Kosovo Albanian mass grave discovered in Serbia

Serbia has uncovered a mass grave believed to contain the bodies of some 250 ethnic Albanians killed during the 1998-1999 conflict in Kosovo.

Kosovo Albanian mass grave discovered in Serbia

Serbia has uncovered a mass grave believed to contain the bodies of some 250 ethnic Albanians killed during the 1998-1999 conflict in Kosovo, a spokesman for Serbia's war crimes prosecutor said on Monday.

The grave was found in a pond at a quarry in the southwestern Serbian town of Raska, near the border with Kosovo.

"We can confirm that a mass grave was uncovered," Bruno Vekaric told Reuters.

"According to our assessment, 250 bodies were found in a location near the one we had searched two years ago."

The grave was found in Serbia's south region of Raska with the help of the European Union's law and order mission in Kosovo, EULEX, Vekaric said.

Vekaric said it would take some time before exhumation could start. "It takes several days for approvals and the means required," Vekaric said.

"This (finding) will help us to obtain evidence vital for some cases of the (Serbian) prosecutor's office," he added.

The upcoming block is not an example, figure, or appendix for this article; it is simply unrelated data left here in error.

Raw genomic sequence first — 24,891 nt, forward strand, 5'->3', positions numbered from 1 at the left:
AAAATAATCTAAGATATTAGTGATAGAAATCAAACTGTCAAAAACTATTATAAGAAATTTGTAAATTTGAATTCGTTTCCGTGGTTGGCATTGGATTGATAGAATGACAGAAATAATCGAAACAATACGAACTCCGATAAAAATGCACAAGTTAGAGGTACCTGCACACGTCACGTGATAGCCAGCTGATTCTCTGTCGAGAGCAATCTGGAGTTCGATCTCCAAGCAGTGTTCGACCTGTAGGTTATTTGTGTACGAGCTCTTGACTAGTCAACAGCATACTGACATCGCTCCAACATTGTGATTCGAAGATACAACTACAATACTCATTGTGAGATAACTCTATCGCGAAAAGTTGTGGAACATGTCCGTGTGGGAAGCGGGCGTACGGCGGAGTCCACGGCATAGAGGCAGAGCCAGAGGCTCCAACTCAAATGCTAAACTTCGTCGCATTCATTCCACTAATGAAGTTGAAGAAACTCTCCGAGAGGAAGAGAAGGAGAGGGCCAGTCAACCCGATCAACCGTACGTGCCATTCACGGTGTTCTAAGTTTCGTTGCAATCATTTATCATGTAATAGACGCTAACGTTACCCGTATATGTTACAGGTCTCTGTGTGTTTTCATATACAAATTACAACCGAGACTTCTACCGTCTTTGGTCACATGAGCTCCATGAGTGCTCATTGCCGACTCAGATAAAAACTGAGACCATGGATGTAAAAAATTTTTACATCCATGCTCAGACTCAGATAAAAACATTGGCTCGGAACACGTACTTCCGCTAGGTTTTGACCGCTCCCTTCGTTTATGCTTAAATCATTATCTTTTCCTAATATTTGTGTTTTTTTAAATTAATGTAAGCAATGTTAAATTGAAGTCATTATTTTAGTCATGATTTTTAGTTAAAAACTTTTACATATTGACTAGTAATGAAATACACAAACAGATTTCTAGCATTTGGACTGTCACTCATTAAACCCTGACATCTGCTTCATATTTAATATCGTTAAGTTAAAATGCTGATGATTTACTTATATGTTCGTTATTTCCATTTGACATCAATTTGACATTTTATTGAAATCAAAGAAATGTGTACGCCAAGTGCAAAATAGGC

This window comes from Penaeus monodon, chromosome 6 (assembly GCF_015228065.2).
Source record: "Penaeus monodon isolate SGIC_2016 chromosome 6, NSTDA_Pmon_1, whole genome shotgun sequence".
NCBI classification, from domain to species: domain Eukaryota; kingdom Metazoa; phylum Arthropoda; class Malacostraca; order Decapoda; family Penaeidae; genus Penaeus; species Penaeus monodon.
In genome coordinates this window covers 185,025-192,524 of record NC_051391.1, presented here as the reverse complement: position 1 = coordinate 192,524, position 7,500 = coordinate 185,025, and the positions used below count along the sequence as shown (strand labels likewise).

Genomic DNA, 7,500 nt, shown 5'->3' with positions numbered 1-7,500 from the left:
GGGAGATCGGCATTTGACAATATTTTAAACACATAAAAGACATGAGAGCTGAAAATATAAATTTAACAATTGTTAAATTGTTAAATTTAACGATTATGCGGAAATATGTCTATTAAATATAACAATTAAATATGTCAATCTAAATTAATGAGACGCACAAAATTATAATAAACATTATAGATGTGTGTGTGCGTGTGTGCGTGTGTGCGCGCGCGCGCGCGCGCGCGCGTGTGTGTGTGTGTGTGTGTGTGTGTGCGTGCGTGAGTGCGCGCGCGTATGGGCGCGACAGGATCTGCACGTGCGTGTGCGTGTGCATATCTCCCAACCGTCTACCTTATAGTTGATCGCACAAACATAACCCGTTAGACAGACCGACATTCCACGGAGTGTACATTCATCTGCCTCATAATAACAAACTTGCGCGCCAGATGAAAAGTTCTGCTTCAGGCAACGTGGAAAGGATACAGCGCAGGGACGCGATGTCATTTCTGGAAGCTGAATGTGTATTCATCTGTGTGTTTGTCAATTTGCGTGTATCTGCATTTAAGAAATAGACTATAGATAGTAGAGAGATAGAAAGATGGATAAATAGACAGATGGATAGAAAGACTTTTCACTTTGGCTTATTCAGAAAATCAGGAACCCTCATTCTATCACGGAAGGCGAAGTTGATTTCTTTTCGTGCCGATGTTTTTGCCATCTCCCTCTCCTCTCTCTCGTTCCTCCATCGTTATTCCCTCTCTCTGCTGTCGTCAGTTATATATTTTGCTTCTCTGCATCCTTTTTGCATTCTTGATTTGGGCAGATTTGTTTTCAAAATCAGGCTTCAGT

"Cover-up"


During the conflict, security forces controlled by then strongman Slobodan Milosevic transported the remains of hundreds of ethnic Albanian civilians to several locations in Serbia, including the capital Belgrade, in a bid to cover up mass killings and war crimes.

In 2001, the remains of more than 830 Kosovo Albanians were found at three sites in Serbia.

Over 700 bodies were uncovered in a mass grave located within a special anti-terrorist police unit's compound in the Belgrade suburb of Batajnica suburb.

Seventy-seven other corpses were found in the same police unit's training centre in the eastern Serbian town of Petrovo Selo, and 50 bodies were uncovered nearby the western Serbian town of Perucac.

Former top police official and Serbian deputy interior minister during the Kosovo conflict, Vlastimir Djordjevic, is believed to have ordered the vast cover-up operation.

Djordjevic is currently on trial before the Hague-based UN war crimes tribunal for the former Yugoslavia (ICTY) on charges of deportation, forcible transfer, murder and persecution of Kosovo Albanians during the conflict.

According to the provisional list of a joint Kosovo-Serbian working group tasked with shedding light on the fate of persons unaccounted for in the Kosovo war, 1,862 people are still missing. More than 1,000 are ethnic Albanians.

The conflict in Kosovo claimed around 13,000 victims, most of them ethnic Albanians. The war ended after a NATO bombing campaign in 1999 ousted Serb armed forces from the province, which was then put under UN administration.

Kosovo declared independence in 2008 -- a move recognised by the United States and most EU member states, but challenged by Belgrade.


Agencies

Last Mod: 10 Mayıs 2010, 11:55
Add Comment